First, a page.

Early in our marriage there was a time when my wife, Meredith, and I seriously contemplated not having kids. I chose to verbalize this contemplation one evening while we were attending a Christian couples retreat.
We were sitting in a circle with other young couples. Everyone was sharing about marriage, family, and kids. Some couples shared their hopes for future children, other couples shared how great it was to have kids.
I sat there with my knee nervously bouncing, completely unable to relate. For me, the thought of having children seemed overwhelming and not great.
So I raised my hand, waited for our group leader to call on me, and then I asked a question I knew was heretical in some Christian circles…
“Why should we have kids?”
Still more silence.
Finally, one husband (a future pastor) piped up, “Because, we are commanded to.”
I knew he was referring to Genesis 1:28 where God commands Adam and Eve, “Be fruitful and increase in number; fill the earth and subdue it.”
“Touche,” I thought.
So I followed up with my real concern.
“Ok, but isn’t it inevitable that you’re going to cause your kids pain? Isn’t there going to come a time when they no longer like you or may even hate you? How can you willingly bring a child into the world knowing that you’re just going to screw them up?!”
Again, dead silence.
This time the silence was broken by the leader of our group, a seasoned wife and mother whose children were adults (and still walking with Jesus). She calmly replied,
“Yes, that is all very possible…”
She then shared with us some of her own parenting mistakes. She recounted the many times she and her husband “lost it” with their kids. The many times their kids “disowned” them. And the many times she and her husband did not do the right thing in the right situation.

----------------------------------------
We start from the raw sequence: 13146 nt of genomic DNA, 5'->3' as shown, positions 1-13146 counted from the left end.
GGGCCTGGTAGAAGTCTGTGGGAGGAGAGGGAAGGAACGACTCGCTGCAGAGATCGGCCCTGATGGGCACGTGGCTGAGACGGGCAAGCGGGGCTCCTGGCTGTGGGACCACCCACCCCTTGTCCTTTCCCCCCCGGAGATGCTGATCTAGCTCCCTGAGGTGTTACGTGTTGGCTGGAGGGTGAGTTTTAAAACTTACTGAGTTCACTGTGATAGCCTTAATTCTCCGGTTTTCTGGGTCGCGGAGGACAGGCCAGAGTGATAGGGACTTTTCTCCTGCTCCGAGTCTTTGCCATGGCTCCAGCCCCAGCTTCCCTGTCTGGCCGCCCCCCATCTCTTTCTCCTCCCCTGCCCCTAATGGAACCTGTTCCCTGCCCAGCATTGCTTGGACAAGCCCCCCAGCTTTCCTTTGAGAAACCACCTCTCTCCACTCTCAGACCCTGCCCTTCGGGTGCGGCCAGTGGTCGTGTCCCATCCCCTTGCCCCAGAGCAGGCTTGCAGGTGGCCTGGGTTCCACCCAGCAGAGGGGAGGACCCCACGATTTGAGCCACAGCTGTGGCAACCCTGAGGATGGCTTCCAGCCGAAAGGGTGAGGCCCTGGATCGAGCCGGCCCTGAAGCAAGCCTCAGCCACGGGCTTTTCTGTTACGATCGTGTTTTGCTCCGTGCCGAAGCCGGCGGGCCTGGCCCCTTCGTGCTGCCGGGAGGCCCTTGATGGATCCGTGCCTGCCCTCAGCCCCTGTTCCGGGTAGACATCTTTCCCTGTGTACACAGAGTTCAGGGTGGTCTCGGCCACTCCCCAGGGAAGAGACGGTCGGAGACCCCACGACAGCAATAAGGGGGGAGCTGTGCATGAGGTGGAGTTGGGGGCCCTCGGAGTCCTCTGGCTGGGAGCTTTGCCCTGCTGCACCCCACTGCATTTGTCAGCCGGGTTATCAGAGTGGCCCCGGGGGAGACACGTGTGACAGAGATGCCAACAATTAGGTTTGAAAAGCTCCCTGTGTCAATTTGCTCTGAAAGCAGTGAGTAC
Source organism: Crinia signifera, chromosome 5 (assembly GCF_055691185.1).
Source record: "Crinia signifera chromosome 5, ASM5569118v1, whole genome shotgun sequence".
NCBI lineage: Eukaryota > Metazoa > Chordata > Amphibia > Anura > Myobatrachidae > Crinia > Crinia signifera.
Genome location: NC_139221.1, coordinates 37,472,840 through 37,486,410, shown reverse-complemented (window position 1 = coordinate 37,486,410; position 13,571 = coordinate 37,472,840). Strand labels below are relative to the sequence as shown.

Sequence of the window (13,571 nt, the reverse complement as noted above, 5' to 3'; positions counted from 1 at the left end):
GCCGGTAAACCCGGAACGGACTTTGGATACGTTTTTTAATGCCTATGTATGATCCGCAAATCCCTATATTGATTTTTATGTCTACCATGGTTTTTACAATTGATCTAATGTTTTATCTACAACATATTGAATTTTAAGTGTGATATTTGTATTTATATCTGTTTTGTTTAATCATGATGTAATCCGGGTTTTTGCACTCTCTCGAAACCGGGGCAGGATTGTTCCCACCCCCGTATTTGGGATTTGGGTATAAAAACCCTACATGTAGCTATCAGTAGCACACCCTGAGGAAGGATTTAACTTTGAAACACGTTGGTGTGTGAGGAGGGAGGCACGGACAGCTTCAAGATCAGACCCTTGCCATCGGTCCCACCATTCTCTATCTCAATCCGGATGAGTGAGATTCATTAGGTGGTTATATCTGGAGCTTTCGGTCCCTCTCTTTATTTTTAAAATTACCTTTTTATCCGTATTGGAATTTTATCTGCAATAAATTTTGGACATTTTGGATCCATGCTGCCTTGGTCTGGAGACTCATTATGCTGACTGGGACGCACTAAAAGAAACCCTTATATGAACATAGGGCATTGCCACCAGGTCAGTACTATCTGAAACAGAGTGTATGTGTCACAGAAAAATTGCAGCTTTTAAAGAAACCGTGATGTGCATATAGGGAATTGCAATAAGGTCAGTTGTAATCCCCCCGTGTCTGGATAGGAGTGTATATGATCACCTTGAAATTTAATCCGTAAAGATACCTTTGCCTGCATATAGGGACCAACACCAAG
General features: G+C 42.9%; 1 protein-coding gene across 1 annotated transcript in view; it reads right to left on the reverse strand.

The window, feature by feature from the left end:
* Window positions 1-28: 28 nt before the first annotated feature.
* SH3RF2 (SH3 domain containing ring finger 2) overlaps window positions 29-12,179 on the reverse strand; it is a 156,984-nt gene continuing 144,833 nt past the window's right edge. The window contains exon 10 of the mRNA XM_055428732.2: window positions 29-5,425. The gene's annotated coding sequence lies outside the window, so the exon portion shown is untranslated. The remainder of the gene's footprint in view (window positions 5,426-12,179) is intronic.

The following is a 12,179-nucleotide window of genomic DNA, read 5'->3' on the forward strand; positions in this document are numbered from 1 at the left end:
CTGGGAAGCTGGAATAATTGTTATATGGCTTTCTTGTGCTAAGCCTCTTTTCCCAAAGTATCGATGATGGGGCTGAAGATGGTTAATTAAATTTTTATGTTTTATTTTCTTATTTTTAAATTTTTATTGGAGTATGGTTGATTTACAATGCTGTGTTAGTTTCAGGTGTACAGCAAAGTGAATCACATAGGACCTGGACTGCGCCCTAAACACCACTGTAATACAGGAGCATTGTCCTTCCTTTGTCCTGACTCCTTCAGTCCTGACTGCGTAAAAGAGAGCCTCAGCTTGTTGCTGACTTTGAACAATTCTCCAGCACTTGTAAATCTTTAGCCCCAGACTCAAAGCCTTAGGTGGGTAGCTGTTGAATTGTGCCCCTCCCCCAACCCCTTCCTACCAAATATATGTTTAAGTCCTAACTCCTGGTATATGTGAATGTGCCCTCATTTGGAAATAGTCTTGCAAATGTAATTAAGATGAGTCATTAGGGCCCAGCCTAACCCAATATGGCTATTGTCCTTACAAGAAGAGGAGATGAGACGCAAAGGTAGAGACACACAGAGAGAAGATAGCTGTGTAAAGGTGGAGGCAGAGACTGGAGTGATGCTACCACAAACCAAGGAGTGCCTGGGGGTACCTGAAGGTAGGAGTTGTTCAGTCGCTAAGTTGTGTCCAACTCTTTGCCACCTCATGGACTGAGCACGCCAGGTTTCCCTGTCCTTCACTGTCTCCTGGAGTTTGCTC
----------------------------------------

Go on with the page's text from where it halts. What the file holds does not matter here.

I thought, “Yes, this is what I am talking about!”
But then she gave us the best piece of parenting advice that I have ever heard.
“Pray for your kids,” she said.
The advice was so simple, I couldn’t help but think, I could do that.
She explained, “That’s one thing we’ve done right is we pray for our kids. Every night after our kids went to bed we prayed for them. When they were still little I would go in their room and put my hand on their warm little backs and pray that God would heal them from any hurt that I have caused them. That he would remove any evil that had come into their life that day. And that he would protect them from the consequences of my sins.”
She assured us her kids weren’t perfect and their family still had hard times.
But she said, “Jesus answered those prayers. Jesus was bigger than my mistakes, and today we have good relationships with our kids.”
In that moment I had a strange sensation of hope.
As I write this we now have three kids and another on the way. Meredith and I are far from perfect parents. And our kids are far from perfect kids. But we have made it a priority to pray for our kids, every night at bedtime, sometimes in the morning and at times through out the day. I don’t do it because I’m a super spiritual pastor. I do it because I recoginize I am a very imperfect parent with imperfect kids in need of a very perfect God.
And I pray for my kids because in the decade plus years since that couples retreat, I have talked to many other parents. And I’ve met a number of parents whose kids I wish I could duplicate. Parents who have excellent relationships with their kids (even as adults). They all have one thing in common. They all spent time–lots of time–praying for their kids.
And so I pray for my kids.
It’s the best piece of parenting advice I’ve ever received.
Thank You So Much Alan for your wonderful advise and counseling!!!! You Have a Beautiful Family!!!!!, Hugs, Delores Carr. Mom to Jonathan Carr and Jason Carr.
For some reason, I couldn’t help thinking of this quote from Tim Keller: “The resurrection of Christ means everything sad is going to come untrue and will somehow be greater for having been broken and lost.”
I hope Keller is right 🙂 Thanks Hanno.